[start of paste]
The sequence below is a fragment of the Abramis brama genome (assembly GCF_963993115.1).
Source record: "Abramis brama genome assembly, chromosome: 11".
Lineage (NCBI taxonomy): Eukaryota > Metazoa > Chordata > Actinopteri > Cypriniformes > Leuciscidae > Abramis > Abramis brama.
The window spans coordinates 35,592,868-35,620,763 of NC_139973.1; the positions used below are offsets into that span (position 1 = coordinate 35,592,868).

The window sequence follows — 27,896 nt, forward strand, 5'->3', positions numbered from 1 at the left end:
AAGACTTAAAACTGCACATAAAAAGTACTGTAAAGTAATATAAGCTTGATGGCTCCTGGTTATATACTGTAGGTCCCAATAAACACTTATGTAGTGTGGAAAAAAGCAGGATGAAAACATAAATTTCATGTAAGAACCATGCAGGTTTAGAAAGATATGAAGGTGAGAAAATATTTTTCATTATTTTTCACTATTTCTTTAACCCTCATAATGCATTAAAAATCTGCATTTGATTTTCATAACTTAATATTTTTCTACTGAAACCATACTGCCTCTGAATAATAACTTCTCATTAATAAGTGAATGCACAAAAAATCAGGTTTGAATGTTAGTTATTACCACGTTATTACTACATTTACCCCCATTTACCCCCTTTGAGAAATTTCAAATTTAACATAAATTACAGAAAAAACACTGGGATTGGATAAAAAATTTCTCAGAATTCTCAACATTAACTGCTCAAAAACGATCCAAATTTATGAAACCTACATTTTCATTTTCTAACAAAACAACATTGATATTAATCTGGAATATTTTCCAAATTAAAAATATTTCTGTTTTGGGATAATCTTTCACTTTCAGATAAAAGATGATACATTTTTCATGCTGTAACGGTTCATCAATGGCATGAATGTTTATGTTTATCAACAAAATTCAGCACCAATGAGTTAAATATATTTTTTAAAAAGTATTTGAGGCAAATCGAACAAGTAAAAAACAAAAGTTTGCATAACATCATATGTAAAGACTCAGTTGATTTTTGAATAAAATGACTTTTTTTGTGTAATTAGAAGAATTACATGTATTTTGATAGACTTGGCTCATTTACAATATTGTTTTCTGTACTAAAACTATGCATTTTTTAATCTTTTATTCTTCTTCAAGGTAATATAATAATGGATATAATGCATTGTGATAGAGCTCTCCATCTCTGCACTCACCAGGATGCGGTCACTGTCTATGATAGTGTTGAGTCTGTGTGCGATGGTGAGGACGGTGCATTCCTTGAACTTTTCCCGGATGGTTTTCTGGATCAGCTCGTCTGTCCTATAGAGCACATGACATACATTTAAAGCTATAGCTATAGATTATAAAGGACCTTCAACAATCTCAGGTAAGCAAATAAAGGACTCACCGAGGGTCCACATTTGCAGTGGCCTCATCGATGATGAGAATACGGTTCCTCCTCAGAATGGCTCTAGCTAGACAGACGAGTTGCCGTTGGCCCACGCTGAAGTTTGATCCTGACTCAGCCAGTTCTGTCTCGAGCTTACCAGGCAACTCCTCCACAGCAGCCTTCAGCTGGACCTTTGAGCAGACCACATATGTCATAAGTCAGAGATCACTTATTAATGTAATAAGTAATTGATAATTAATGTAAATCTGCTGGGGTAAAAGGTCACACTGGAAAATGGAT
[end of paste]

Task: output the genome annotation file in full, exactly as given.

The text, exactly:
The sequence below is a fragment of the Abramis brama genome (assembly GCF_963993115.1).
Source record: "Abramis brama genome assembly, chromosome: 11".
Lineage (NCBI taxonomy): Eukaryota > Metazoa > Chordata > Actinopteri > Cypriniformes > Leuciscidae > Abramis > Abramis brama.
The window spans coordinates 35,592,868-35,620,763 of NC_139973.1; the positions used below are offsets into that span (position 1 = coordinate 35,592,868).

The window sequence follows — 27,896 nt, forward strand, 5'->3', positions numbered from 1 at the left end:
AAGACTTAAAACTGCACATAAAAAGTACTGTAAAGTAATATAAGCTTGATGGCTCCTGGTTATATACTGTAGGTCCCAATAAACACTTATGTAGTGTGGAAAAAAGCAGGATGAAAACATAAATTTCATGTAAGAACCATGCAGGTTTAGAAAGATATGAAGGTGAGAAAATATTTTTCATTATTTTTCACTATTTCTTTAACCCTCATAATGCATTAAAAATCTGCATTTGATTTTCATAACTTAATATTTTTCTACTGAAACCATACTGCCTCTGAATAATAACTTCTCATTAATAAGTGAATGCACAAAAAATCAGGTTTGAATGTTAGTTATTACCACGTTATTACTACATTTACCCCCATTTACCCCCTTTGAGAAATTTCAAATTTAACATAAATTACAGAAAAAACACTGGGATTGGATAAAAAATTTCTCAGAATTCTCAACATTAACTGCTCAAAAACGATCCAAATTTATGAAACCTACATTTTCATTTTCTAACAAAACAACATTGATATTAATCTGGAATATTTTCCAAATTAAAAATATTTCTGTTTTGGGATAATCTTTCACTTTCAGATAAAAGATGATACATTTTTCATGCTGTAACGGTTCATCAATGGCATGAATGTTTATGTTTATCAACAAAATTCAGCACCAATGAGTTAAATATATTTTTTAAAAAGTATTTGAGGCAAATCGAACAAGTAAAAAACAAAAGTTTGCATAACATCATATGTAAAGACTCAGTTGATTTTTGAATAAAATGACTTTTTTTGTGTAATTAGAAGAATTACATGTATTTTGATAGACTTGGCTCATTTACAATATTGTTTTCTGTACTAAAACTATGCATTTTTTAATCTTTTATTCTTCTTCAAGGTAATATAATAATGGATATAATGCATTGTGATAGAGCTCTCCATCTCTGCACTCACCAGGATGCGGTCACTGTCTATGATAGTGTTGAGTCTGTGTGCGATGGTGAGGACGGTGCATTCCTTGAACTTTTCCCGGATGGTTTTCTGGATCAGCTCGTCTGTCCTATAGAGCACATGACATACATTTAAAGCTATAGCTATAGATTATAAAGGACCTTCAACAATCTCAGGTAAGCAAATAAAGGACTCACCGAGGGTCCACATTTGCAGTGGCCTCATCGATGATGAGAATACGGTTCCTCCTCAGAATGGCTCTAGCTAGACAGACGAGTTGCCGTTGGCCCACGCTGAAGTTTGATCCTGACTCAGCCAGTTCTGTCTCGAGCTTACCAGGCAACTCCTCCACAGCAGCCTTCAGCTGGACCTTTGAGCAGACCACATATGTCATAAGTCAGAGATCACTTATTAATGTAATAAGTAATTGATAATTAATGTAAATCTGCTGGGGTAAAAGGTCACACTGGAAAATGGAT